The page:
Carole King wrote the soundtrack for a generation. But, her famously relatable and heart-breakingly beautiful album, Tapestry, was released in 1971, well before any of today’s generation of kids and teens were born. Currently showing at the Buell Theater at The Denver Center for the Performing Arts, Beautiful The Carole King Musical goes even further back, into the 1950s and 60s. The play illuminates the trials and successes of King’s musical career, as well as her tumultuous personal life during those years. This unfamiliar subject and time period might discourage younger theater goers from seeing this one during its July 19th through July 31st stint in Denver. But what will stun those skeptics is the power of King’s musical arrangements and lyrics, when played out amidst a realistic and lively moving-piece set, and with choreography that could stand up to any other Broadway show. Beautiful reaches out through the years gone by to comfort and inspire those from any generation.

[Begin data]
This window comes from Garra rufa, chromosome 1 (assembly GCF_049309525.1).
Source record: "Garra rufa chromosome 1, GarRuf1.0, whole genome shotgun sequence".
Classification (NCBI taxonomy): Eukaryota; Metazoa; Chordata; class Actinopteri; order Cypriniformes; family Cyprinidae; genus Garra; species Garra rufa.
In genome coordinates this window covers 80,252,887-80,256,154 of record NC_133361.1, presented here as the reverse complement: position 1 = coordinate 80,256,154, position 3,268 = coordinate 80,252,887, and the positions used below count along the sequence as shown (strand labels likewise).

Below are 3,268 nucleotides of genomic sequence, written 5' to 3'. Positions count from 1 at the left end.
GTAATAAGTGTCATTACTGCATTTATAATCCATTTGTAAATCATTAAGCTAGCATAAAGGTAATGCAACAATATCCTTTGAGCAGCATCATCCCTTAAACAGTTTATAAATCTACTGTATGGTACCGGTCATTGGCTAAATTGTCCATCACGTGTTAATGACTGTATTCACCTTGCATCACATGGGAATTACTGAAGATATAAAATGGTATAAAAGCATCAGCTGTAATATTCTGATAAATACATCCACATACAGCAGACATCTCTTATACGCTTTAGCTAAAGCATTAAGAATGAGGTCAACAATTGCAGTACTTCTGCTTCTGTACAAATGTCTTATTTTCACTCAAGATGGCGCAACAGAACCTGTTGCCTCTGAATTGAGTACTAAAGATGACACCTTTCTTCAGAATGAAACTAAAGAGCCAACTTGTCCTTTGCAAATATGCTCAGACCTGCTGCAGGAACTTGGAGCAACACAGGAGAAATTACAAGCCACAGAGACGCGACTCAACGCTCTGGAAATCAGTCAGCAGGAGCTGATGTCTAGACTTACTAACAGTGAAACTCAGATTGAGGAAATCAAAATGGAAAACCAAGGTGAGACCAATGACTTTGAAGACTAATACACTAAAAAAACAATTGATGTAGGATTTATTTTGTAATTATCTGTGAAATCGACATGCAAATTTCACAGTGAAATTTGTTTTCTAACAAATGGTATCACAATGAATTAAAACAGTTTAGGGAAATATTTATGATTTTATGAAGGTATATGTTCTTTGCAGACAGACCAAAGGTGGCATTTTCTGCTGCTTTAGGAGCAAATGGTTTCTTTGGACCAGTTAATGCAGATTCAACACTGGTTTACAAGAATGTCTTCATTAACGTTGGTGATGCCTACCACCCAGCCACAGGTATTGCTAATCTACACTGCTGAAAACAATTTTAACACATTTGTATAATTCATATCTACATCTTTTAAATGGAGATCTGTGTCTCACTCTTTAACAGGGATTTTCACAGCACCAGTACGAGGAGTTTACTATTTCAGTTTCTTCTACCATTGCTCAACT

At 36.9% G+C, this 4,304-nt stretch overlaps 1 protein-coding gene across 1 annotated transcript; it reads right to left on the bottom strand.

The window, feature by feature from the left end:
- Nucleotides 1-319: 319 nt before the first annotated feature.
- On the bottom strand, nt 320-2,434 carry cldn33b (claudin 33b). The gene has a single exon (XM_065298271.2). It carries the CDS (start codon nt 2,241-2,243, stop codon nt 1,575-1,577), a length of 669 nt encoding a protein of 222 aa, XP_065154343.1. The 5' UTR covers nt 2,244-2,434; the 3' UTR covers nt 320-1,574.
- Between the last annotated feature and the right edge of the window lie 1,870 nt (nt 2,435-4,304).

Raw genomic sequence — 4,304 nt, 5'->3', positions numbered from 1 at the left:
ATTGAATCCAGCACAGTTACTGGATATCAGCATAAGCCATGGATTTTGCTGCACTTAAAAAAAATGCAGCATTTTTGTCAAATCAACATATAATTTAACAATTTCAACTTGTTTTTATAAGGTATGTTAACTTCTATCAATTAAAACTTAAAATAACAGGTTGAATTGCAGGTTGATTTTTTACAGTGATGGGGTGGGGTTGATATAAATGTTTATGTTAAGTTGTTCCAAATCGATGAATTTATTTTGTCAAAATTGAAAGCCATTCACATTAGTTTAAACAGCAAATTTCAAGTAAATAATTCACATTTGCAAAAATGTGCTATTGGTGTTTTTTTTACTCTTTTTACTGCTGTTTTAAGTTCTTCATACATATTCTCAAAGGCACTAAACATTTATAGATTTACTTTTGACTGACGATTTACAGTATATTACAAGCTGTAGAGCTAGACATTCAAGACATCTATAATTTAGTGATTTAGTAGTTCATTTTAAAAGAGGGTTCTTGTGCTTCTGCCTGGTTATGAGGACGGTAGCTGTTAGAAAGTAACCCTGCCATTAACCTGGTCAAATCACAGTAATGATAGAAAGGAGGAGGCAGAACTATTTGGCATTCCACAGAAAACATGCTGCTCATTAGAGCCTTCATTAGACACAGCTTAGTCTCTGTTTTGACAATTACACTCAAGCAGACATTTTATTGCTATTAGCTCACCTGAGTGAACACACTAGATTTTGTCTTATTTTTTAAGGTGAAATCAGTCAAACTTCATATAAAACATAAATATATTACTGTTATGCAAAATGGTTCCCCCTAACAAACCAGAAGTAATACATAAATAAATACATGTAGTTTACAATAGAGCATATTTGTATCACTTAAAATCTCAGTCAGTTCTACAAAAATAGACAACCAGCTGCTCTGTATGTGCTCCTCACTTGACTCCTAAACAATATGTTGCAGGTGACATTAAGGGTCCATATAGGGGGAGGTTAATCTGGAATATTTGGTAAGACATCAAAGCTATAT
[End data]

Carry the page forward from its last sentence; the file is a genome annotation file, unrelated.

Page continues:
The musical’s comic relief, provided mainly by Becky Gulsvig as Cynthia Weil and Ben Fankhauser as Barry Mann, a couple who were both King’s fiercest songwriting competition and loyalist friends, adds the levity needed to the often dramatic careers, marriage, and eventual divorce of composer King and lyricist Gerry Goffin, played by Liam Tobin. Abby Mueller, who stars as King, gives the legend a stunning vocal tribute, with plenty of Broadway belting and emotion. The show’s small ensemble dazzles, by portraying the many musical groups the four collaborators wrote songs for. Several songs are reprised by the ensemble in fabulously flashy musical numbers, after first being introduced as King seemingly effortlessly composes and sings them, sitting at a small piano in her office or home. These repeats don’t slow the gracefully moving action of the musical, but they give a glimpse into how King’s most famous songs were influenced by her own emotions.
Beautiful is not the most unique or novel story ever performed on stage, but in its relate-ability, it draws the audience in, to the point where even kids perhaps decades younger than those of the median age in the theater will be passionately clapping along to the encore, as if they’ve known King’s music all their lives.